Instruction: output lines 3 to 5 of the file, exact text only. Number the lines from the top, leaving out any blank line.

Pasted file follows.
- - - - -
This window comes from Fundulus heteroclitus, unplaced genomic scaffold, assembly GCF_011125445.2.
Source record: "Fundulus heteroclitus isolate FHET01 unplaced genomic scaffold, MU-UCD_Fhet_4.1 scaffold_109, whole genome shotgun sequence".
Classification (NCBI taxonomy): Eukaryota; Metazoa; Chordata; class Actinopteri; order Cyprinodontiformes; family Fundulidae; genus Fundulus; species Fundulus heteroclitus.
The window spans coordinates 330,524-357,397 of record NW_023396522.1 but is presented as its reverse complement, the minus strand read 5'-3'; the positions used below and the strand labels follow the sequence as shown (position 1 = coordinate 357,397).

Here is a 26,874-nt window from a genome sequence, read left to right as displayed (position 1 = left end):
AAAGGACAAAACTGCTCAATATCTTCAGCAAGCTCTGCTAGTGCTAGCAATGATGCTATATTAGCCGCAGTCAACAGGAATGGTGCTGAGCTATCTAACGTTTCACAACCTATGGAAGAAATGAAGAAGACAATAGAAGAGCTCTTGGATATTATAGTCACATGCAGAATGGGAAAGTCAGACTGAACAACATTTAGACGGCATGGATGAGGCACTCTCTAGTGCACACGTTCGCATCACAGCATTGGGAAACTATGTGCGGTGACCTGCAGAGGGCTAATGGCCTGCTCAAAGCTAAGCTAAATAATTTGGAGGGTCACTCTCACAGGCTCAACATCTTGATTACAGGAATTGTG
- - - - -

Classification (NCBI taxonomy): Eukaryota; Metazoa; Chordata; class Actinopteri; order Cyprinodontiformes; family Fundulidae; genus Fundulus; species Fundulus heteroclitus.
The window spans coordinates 330,524-357,397 of record NW_023396522.1 but is presented as its reverse complement, the minus strand read 5'-3'; the positions used below and the strand labels follow the sequence as shown (position 1 = coordinate 357,397).

Here is a 26,874-nt window from a genome sequence, read left to right as displayed (position 1 = left end):